As in most of his letters, and in keeping with the conventions of letter-writing in the Greco-Roman world, Paul concludes with the standard greetings (vv. 21-22)--plus a grace-benediction (v. 23). Despite their diversity, the Pauline greetings have three basic components, all of which occur here in their tersest expression:
1. The imperative to greet all the saints (which is the way he greets each of them).
2. Greetings from his immediate companions.
3. Greetings from other saints in his present location.
Here the only elaboration, and only surprise, is the inclusion of those who belong to Caesar's household in the final greeting. Such greetings are one of the ways Paul kept the various churches aware of and in touch with one another. In their own small way, therefore, they function as part of his concern for the unity of the body of Christ.
On the meaning of "saint(s)" see commentary on 1:1. In saying "every saint," Paul is thus not greeting the community lumped together as a whole but each member of the community individually. He does not single anyone out, but he does greet each of them in this fashion. It is not clear whether in Christ Jesus modifies "every saint" or "give my greetings." The word order would seem to favor the former; but that creates an unusual--and unnecessary--redundancy. To be a saint is to be in fellowship with Christ Jesus. Moreover, this phrase, which is especially frequent in this letter, usually modifies the verb in its sentence (although 4:19 is a notable exception). Most likely, therefore, Paul intends the greeting to be in the name of Christ Jesus. They are thus to pass on Paul's greetings to one another, and the greeting is to be in Christ Jesus, who is both the source and the focus of their common life together.
The next greeting reaches out to the broader circle of believers in Rome. Here he does indeed say all the saints, and he surely intends that, even if many of them do not even know they are being included--and in light of 1:15 and 17 some of those might not wish to be included! But they are all included simply because they all belong to one another, those in Rome to each other and those in Rome to those in Philippi as well.
But in this case Paul adds the intriguing especially those who belong to Caesar's household. Household would include household slaves as well as family members, but in either case it refers in particular to those who actually lived in Nero's palace in Rome (now uncovered by archaeologists and accessible to tourists). Two matters are noteworthy.
First, this little phrase joins with mention of the Praetorian Guard in 1:13 as the strongest kind of evidence for the Roman origins of this letter. Every objection to this takes the form of trying to gainsay a simple historical reality, namely, that both of these groups are especially "at home" in Rome. All other views must seek to discredit the obvious and thereby discount the significance of this notation.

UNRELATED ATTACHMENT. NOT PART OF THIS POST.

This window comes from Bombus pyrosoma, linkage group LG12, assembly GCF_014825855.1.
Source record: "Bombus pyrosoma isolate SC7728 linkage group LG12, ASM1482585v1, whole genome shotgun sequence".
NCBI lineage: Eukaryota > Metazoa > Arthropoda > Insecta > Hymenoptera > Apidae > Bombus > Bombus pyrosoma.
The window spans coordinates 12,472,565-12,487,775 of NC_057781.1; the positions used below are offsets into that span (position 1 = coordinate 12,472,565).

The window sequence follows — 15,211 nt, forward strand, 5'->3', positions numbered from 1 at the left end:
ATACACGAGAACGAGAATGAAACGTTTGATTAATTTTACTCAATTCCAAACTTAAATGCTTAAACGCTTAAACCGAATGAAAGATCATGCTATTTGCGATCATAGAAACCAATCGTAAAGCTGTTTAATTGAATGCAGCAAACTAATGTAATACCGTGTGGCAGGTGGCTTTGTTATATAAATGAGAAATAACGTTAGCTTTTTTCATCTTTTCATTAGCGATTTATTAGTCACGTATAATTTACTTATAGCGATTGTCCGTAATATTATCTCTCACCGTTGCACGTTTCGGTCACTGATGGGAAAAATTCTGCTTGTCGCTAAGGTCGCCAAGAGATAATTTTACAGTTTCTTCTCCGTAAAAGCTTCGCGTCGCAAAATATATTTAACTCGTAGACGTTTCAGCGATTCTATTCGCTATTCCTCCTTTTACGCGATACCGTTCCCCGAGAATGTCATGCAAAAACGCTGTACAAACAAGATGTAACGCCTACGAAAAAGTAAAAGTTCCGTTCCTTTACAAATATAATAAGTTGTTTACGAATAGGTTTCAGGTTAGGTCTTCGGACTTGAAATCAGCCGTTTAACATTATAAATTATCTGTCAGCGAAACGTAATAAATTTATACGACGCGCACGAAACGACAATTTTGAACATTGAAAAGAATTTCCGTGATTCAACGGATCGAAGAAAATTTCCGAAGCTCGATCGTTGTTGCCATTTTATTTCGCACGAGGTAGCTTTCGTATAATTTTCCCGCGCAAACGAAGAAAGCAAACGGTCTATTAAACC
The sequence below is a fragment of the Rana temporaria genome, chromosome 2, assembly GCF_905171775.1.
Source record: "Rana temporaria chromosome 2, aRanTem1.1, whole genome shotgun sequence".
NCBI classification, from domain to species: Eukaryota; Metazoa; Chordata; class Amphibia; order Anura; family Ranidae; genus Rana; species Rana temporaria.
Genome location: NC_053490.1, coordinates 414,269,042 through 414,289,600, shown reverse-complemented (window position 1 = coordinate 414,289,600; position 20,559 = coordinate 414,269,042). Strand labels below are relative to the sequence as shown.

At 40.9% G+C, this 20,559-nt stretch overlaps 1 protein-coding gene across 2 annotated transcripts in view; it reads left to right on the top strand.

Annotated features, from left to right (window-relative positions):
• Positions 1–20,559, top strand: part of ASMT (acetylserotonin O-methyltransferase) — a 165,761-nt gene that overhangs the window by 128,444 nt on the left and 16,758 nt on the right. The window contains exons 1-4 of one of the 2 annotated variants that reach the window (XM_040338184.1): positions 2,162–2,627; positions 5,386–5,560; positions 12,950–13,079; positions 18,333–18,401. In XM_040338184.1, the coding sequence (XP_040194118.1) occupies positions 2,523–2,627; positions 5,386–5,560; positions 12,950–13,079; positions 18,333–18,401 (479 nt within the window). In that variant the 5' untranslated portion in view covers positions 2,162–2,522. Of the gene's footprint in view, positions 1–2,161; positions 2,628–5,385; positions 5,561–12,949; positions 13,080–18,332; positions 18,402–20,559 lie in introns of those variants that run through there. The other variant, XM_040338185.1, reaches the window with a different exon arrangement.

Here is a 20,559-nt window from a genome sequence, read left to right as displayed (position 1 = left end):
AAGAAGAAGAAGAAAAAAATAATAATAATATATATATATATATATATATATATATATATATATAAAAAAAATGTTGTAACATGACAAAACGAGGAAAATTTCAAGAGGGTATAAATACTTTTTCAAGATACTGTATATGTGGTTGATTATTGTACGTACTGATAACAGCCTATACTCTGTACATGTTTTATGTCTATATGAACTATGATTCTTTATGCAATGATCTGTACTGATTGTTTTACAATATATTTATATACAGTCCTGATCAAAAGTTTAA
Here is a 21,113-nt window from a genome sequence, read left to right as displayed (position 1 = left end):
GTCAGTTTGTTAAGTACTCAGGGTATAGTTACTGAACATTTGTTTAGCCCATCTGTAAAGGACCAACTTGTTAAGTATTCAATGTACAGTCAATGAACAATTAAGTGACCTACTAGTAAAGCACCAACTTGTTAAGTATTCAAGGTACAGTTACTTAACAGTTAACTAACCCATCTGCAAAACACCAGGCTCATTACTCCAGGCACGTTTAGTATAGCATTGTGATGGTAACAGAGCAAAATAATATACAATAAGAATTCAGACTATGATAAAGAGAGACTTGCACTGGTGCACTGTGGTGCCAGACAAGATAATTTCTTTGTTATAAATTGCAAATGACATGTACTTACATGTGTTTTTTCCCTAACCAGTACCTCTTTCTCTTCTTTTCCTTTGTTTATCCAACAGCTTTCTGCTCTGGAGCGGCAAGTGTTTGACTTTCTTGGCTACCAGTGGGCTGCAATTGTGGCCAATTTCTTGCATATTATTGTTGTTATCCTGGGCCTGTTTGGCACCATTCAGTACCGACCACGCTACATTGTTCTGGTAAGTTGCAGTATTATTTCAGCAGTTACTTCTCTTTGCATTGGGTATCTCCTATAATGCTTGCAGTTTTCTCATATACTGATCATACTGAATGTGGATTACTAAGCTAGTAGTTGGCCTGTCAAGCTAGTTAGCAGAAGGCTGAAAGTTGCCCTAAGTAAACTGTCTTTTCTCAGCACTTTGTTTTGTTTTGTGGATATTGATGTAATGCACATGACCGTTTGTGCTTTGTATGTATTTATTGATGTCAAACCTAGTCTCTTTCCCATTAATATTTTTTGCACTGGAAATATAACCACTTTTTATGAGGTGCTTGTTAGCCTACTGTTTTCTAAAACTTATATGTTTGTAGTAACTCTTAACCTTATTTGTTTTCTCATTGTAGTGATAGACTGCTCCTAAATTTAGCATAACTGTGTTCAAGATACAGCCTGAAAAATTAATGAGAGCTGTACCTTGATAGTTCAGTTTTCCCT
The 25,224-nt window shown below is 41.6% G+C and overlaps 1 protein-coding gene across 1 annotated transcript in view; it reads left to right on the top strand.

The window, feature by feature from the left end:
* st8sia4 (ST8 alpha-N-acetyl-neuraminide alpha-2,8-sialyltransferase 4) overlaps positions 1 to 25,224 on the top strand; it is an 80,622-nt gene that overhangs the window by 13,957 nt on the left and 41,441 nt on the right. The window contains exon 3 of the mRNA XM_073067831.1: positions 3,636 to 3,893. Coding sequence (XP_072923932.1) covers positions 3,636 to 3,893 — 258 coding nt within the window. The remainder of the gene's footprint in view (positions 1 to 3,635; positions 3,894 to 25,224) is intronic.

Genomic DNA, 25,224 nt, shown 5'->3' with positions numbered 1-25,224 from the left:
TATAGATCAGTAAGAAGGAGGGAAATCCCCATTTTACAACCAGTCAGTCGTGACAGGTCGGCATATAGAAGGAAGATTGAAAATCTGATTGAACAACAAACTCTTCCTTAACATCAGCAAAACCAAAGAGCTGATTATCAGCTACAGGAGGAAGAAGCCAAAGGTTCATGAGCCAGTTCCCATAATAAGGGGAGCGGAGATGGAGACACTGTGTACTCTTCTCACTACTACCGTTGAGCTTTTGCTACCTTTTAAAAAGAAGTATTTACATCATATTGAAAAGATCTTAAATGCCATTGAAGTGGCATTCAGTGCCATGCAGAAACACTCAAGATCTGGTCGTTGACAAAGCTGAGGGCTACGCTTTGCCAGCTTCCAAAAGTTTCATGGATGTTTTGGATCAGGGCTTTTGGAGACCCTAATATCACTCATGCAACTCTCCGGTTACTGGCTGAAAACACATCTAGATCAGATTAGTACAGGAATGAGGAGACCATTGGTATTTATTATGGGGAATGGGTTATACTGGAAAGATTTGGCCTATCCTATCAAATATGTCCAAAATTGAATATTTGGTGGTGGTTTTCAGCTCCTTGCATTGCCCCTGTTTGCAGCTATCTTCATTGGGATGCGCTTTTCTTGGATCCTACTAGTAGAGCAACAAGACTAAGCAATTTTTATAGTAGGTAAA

Second, the import of this greeting could hardly be lost on the Philippian believers, whose opposition in part at least stems from the fact that Philippi is a Roman colony, where devotion to Caesar had a long history. Paul and the Philippians have a common source of opposition: they suffer at the hands of Roman citizens loyal to Caesar, Paul as an actual prisoner of Caesar. But by incarcerating him at the heart of the Empire, they have thus brought in a member of the "opposition" who is in the process of creating a "fifth column" within the very walls of the emperor's domicile. Paul either has found or has made disciples of the Lord Jesus among members of the imperial household, who are thus on the Philippians' side in the struggle against those who proclaim Caesar as lord! Paul is an indomitable apostle of Christ Jesus. Let him loose and he will be among those "who turn the world upside-down" (Acts 17:6; a charge of sedition!) for his Christ; imprison him too close to home and he will turn Caesar's household upside-down as well. Here is a word of encouragement. The "word of life" to which the Philippians hold firm (Phil 2:15-16) has already penetrated the heart of the Empire. They have brothers and sisters in Caesar's own household, who are on their side and now send them greetings; and therefore the Savior whom they await (3:20) will gather some from Caesar's household as well as from Caesar's Philippi when he comes.
On this note the letter comes to an end. One hesitates to draw out too much theology from these rather conventional closing formulas. But as noted at the beginning and elsewhere (e.g., 4:8, 11-13, 15-16) in Paul's hand conventions are never merely conventional. Eventually everything, including these conventions, is brought under the influence of Christ and the gospel. Thus the final greetings of Philippians, which by their threefold elaboration presuppose the church as the body of Christ, are to be given and received as in Christ Jesus. And the final grace is also from the Lord Jesus Christ, so that the whole letter, from beginning to end and everywhere in between, focuses on Christ, who as Paul's life (1:21) is magnified both in his language and in the two narratives that point specifically to him (Christ's in 2:5-11 and Paul's in 3:4-14). To miss this central focus on Christ would be to miss the letter altogether, and to miss the heart of Pauline theology. May we who read this letter as the Word of God follow in Paul's train.
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